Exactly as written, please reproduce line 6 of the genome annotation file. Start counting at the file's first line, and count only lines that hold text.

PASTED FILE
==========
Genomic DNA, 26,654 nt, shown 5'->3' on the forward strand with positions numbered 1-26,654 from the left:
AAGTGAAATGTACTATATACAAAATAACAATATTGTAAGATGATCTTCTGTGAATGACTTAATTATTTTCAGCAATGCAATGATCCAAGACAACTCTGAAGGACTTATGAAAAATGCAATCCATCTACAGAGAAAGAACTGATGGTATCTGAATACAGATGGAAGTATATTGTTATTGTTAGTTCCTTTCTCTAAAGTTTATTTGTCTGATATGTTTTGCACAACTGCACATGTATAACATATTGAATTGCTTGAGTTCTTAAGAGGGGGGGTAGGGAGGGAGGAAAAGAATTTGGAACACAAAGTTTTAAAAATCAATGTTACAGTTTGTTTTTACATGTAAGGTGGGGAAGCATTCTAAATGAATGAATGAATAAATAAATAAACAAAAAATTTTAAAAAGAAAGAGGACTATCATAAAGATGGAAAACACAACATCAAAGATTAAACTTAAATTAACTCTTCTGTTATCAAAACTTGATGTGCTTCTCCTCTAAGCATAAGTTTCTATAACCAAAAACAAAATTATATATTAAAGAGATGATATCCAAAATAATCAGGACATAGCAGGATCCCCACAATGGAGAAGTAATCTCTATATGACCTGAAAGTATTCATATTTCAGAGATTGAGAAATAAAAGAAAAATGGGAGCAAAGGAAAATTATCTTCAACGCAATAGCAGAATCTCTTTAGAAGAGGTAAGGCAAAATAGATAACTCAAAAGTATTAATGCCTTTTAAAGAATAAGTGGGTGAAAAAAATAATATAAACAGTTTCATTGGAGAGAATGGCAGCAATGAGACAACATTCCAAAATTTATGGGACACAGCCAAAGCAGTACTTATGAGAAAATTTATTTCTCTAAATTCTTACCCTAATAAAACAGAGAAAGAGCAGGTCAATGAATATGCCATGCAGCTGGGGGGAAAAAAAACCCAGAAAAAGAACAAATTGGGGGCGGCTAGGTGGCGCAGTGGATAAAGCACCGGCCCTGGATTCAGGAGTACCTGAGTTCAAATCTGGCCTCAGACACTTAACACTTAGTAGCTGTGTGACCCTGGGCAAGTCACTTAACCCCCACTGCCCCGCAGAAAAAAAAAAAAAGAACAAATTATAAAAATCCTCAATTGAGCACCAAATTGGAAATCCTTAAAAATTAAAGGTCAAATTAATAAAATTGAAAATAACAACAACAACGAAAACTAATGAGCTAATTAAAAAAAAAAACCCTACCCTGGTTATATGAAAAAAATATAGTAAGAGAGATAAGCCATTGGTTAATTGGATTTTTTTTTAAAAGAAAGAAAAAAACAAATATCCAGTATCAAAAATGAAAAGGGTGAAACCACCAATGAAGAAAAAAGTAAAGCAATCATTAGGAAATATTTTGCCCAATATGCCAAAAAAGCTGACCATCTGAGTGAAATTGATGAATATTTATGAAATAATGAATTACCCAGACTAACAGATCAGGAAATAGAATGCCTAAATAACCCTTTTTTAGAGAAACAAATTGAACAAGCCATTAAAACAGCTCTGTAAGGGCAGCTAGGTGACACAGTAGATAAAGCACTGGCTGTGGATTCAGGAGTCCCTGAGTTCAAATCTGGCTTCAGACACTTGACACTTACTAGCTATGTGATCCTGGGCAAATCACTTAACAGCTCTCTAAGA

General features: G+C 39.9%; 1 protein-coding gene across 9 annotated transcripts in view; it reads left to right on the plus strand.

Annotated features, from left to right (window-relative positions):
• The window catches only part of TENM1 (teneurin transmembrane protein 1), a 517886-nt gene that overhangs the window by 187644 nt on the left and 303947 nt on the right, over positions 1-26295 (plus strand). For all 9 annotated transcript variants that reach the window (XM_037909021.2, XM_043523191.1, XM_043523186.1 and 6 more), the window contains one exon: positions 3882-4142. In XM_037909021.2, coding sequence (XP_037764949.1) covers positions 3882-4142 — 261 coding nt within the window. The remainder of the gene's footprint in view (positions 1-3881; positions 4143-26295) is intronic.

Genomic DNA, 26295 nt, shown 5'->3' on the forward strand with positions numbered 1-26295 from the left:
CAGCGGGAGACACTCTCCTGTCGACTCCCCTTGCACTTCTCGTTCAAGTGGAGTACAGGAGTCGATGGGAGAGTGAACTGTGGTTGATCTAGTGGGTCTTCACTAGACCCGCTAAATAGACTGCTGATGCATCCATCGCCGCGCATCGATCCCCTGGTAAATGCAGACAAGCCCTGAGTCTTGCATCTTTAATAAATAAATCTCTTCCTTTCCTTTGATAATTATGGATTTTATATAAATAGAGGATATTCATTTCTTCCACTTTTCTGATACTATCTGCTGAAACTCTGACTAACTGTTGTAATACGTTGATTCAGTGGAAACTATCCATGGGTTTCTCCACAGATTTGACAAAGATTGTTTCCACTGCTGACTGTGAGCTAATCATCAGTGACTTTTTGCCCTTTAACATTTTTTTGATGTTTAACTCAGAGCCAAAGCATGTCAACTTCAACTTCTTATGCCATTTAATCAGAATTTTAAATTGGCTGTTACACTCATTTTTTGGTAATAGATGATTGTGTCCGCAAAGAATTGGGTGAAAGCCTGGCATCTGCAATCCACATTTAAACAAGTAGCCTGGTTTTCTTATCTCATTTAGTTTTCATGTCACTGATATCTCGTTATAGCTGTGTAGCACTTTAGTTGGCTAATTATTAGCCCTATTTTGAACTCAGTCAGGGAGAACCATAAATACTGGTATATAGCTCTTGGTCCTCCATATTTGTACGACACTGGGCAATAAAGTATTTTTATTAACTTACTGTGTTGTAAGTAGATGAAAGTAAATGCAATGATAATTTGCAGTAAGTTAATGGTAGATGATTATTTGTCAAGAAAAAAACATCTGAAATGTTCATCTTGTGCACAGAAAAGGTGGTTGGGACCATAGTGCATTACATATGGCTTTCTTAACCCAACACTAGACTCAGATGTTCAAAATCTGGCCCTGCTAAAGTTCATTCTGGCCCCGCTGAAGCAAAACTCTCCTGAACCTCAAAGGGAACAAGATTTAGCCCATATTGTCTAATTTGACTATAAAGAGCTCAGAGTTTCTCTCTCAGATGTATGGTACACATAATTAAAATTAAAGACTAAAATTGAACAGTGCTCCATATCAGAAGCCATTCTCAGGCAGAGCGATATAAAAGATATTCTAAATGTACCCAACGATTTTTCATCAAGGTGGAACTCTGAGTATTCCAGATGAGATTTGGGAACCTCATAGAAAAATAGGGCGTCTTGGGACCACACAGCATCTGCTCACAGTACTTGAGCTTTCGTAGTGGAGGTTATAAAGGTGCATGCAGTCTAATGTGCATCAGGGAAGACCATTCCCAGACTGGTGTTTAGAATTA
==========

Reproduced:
Genomic DNA, 26295 nt, shown 5'->3' on the forward strand with positions numbered 1-26295 from the left: